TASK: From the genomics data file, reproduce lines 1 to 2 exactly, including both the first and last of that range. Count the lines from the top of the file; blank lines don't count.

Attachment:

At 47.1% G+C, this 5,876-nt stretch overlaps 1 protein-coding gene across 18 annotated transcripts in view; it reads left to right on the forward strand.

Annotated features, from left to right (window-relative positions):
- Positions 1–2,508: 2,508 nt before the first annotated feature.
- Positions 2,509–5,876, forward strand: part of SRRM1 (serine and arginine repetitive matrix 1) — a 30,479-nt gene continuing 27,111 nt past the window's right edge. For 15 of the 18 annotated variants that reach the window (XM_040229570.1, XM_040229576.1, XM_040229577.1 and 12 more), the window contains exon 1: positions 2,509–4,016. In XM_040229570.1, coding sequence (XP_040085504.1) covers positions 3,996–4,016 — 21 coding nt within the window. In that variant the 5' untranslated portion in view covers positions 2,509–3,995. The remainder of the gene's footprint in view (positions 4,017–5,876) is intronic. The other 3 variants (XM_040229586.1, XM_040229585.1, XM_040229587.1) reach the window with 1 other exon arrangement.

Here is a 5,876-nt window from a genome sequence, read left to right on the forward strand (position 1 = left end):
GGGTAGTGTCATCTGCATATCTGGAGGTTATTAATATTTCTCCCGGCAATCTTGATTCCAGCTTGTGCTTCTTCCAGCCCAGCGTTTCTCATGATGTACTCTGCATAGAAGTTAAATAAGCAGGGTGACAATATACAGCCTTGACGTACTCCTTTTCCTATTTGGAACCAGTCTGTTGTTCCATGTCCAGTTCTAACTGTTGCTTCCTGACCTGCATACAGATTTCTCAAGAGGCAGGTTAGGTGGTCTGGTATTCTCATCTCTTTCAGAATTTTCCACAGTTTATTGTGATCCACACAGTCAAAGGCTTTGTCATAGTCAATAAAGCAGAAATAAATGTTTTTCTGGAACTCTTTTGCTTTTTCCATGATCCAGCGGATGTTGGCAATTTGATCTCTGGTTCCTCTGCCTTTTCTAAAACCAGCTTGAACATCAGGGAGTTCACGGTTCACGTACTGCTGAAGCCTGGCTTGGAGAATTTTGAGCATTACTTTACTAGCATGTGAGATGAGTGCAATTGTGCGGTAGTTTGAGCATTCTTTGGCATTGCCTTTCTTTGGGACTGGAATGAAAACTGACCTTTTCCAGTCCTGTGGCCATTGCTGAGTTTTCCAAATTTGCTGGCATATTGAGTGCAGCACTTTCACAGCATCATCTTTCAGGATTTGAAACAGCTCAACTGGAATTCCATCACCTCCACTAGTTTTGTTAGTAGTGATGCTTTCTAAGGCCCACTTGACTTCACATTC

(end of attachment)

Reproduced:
At 47.1% G+C, this 5,876-nt stretch overlaps 1 protein-coding gene across 18 annotated transcripts in view; it reads left to right on the forward strand.

Annotated features, from left to right (window-relative positions):